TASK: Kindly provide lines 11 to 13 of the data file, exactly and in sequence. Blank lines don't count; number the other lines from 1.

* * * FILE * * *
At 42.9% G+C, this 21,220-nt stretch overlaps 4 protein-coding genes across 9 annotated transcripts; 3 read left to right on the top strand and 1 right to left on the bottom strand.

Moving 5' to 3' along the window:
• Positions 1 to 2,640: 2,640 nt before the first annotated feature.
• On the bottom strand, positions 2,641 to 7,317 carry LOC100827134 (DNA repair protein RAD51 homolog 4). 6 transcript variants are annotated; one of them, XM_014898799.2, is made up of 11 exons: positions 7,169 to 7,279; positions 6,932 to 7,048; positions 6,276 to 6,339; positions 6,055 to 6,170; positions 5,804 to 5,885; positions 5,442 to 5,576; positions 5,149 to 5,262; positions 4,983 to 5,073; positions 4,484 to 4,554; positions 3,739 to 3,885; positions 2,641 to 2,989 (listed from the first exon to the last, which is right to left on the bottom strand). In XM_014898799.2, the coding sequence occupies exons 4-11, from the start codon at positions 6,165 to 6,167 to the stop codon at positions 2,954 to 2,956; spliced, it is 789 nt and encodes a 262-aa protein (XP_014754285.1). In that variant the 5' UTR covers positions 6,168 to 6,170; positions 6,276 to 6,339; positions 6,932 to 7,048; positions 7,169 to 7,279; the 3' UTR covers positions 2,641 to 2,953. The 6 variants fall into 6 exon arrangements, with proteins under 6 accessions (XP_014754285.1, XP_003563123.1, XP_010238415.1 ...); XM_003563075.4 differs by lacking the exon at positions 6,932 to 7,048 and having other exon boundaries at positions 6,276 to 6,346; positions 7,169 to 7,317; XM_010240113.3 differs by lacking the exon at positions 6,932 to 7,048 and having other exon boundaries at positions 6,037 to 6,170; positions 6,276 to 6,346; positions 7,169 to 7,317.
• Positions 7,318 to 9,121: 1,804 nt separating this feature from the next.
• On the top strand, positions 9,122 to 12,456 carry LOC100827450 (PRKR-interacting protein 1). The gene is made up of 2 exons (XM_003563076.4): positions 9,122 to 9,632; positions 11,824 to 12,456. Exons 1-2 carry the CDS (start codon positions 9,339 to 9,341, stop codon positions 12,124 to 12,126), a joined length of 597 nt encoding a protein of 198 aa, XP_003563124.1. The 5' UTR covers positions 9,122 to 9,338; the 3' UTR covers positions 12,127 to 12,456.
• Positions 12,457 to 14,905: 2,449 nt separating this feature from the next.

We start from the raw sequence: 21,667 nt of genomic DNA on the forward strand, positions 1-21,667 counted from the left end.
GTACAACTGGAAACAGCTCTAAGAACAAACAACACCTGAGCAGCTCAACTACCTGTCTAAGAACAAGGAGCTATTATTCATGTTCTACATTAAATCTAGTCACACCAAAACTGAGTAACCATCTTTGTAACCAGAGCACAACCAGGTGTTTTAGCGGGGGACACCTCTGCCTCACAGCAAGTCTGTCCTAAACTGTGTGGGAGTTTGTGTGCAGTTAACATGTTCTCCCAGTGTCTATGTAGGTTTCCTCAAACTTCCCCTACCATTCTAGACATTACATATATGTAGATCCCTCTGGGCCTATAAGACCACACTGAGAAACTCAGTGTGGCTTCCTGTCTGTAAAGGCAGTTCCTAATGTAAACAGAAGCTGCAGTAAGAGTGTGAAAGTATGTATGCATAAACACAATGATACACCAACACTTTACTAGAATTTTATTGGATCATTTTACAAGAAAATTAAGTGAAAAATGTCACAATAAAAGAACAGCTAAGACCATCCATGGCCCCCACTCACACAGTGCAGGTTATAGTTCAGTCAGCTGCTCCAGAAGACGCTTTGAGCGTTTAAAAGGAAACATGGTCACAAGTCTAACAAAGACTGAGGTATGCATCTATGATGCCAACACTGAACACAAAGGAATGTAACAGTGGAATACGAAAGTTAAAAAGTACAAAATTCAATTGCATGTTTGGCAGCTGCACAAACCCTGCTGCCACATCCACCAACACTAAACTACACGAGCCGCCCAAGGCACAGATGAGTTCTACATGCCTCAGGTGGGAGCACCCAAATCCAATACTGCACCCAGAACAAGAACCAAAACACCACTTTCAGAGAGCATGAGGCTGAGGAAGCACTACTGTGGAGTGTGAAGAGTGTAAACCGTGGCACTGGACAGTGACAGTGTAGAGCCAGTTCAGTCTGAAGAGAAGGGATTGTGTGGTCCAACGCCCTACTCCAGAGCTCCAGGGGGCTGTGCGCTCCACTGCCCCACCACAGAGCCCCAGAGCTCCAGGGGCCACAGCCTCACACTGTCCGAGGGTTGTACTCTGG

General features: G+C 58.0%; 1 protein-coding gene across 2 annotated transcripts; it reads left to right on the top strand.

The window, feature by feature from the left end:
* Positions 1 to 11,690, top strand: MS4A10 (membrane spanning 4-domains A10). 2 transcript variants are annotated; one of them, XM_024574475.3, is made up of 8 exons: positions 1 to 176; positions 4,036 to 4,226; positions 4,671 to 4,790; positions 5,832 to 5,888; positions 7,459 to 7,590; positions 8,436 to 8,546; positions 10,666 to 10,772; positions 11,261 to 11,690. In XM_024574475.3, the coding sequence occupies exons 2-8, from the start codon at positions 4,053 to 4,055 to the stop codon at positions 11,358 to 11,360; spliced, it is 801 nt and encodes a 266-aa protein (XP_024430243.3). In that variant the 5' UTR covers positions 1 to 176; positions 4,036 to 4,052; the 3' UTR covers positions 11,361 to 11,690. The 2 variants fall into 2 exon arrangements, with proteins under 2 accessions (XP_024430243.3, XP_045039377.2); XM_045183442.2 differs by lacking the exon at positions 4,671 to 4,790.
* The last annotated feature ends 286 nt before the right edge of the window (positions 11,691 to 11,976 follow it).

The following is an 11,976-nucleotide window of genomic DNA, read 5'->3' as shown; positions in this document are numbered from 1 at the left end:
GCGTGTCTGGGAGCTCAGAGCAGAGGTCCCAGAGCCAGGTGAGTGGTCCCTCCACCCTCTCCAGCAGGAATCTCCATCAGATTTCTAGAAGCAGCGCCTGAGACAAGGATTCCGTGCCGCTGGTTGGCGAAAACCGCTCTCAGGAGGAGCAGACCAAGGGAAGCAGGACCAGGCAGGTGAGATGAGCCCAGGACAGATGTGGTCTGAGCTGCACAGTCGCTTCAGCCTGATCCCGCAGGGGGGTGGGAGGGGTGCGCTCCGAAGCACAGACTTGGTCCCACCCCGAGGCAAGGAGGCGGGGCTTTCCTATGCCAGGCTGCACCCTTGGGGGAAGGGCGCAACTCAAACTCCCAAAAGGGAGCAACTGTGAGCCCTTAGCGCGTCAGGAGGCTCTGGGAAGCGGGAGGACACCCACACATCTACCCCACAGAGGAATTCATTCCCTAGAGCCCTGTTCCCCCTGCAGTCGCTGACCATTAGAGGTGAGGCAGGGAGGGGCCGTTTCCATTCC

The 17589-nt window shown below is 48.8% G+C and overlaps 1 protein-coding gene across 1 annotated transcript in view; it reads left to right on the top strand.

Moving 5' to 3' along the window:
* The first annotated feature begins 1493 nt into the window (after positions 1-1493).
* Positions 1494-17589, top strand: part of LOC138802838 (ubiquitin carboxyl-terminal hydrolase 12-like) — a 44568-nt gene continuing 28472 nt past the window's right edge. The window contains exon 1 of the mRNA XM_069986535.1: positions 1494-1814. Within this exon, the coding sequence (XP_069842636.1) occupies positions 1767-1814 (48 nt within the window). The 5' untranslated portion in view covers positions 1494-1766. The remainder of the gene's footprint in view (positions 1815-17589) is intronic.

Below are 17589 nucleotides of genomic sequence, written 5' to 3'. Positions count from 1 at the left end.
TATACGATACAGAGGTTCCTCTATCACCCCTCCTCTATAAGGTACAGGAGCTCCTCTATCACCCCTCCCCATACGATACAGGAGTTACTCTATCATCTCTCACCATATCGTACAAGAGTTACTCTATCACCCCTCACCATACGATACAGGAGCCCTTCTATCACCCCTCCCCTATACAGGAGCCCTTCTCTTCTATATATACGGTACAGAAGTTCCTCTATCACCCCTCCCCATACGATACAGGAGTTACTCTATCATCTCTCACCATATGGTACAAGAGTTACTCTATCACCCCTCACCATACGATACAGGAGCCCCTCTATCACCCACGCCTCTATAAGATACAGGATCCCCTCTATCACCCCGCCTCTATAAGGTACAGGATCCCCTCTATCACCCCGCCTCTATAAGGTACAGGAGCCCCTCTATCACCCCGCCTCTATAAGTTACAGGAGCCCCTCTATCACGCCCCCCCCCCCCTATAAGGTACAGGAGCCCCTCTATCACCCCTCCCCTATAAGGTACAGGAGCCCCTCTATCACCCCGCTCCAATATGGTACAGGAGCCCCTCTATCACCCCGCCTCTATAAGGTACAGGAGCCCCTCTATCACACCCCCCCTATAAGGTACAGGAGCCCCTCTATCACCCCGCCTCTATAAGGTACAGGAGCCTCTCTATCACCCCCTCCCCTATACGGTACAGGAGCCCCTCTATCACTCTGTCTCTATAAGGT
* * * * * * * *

The window, feature by feature from the left end:
* Positions 1 to 11,690, top strand: MS4A10 (membrane spanning 4-domains A10). 2 transcript variants are annotated; one of them, XM_024574475.3, is made up of 8 exons: positions 1 to 176; positions 4,036 to 4,226; positions 4,671 to 4,790; positions 5,832 to 5,888; positions 7,459 to 7,590; positions 8,436 to 8,546; positions 10,666 to 10,772; positions 11,261 to 11,690. In XM_024574475.3, the coding sequence occupies exons 2-8, from the start codon at positions 4,053 to 4,055 to the stop codon at positions 11,358 to 11,360; spliced, it is 801 nt and encodes a 266-aa protein (XP_024430243.3). In that variant the 5' UTR covers positions 1 to 176; positions 4,036 to 4,052; the 3' UTR covers positions 11,361 to 11,690. The 2 variants fall into 2 exon arrangements, with proteins under 2 accessions (XP_024430243.3, XP_045039377.2); XM_045183442.2 differs by lacking the exon at positions 4,671 to 4,790.
* The last annotated feature ends 286 nt before the right edge of the window (positions 11,691 to 11,976 follow it).